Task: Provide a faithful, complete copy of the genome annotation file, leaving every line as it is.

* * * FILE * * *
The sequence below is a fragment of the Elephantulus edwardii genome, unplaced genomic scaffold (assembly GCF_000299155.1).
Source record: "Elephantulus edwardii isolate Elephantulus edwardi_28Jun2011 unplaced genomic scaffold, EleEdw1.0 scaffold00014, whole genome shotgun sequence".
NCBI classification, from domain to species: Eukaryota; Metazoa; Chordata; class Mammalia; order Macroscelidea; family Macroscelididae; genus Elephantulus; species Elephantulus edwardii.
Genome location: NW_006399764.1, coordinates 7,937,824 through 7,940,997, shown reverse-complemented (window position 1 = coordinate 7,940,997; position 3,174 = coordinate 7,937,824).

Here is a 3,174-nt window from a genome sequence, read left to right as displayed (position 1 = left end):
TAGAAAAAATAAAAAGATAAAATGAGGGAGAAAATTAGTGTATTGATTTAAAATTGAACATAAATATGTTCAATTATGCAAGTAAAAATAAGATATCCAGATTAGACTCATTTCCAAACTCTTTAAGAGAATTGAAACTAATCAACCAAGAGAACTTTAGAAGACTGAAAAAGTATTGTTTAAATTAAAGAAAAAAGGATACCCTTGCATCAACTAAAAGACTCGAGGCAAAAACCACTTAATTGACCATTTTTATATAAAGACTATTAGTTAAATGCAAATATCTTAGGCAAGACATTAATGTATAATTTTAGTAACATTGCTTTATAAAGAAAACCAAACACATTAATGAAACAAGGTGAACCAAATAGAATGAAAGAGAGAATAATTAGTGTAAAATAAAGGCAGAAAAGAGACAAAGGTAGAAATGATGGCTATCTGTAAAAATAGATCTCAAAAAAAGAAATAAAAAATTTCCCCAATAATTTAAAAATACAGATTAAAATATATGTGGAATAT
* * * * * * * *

The sequence below is a fragment of the Elephantulus edwardii genome, unplaced genomic scaffold (assembly GCF_000299155.1).
Source record: "Elephantulus edwardii isolate Elephantulus edwardi_28Jun2011 unplaced genomic scaffold, EleEdw1.0 scaffold00014, whole genome shotgun sequence".
NCBI classification, from domain to species: Eukaryota; Metazoa; Chordata; class Mammalia; order Macroscelidea; family Macroscelididae; genus Elephantulus; species Elephantulus edwardii.
Genome location: NW_006399764.1, coordinates 7,937,824 through 7,940,997, shown reverse-complemented (window position 1 = coordinate 7,940,997; position 3,174 = coordinate 7,937,824).

Here is a 3,174-nt window from a genome sequence, read left to right as displayed (position 1 = left end):
TAGAAAAAATAAAAAGATAAAATGAGGGAGAAAATTAGTGTATTGATTTAAAATTGAACATAAATATGTTCAATTATGCAAGTAAAAATAAGATATCCAGATTAGACTCATTTCCAAACTCTTTAAGAGAATTGAAACTAATCAACCAAGAGAACTTTAGAAGACTGAAAAAGTATTGTTTAAATTAAAGAAAAAAGGATACCCTTGCATCAACTAAAAGACTCGAGGCAAAAACCACTTAATTGACCATTTTTATATAAAGACTATTAGTTAAATGCAAATATCTTAGGCAAGACATTAATGTATAATTTTAGTAACATTGCTTTATAAAGAAAACCAAACACATTAATGAAACAAGGTGAACCAAATAGAATGAAAGAGAGAATAATTAGTGTAAAATAAAGGCAGAAAAGAGACAAAGGTAGAAATGATGGCTATCTGTAAAAATAGATCTCAAAAAAAGAAATAAAAAATTTCCCCAATAATTTAAAAATACAGATTAAAATATATGTGGAATAT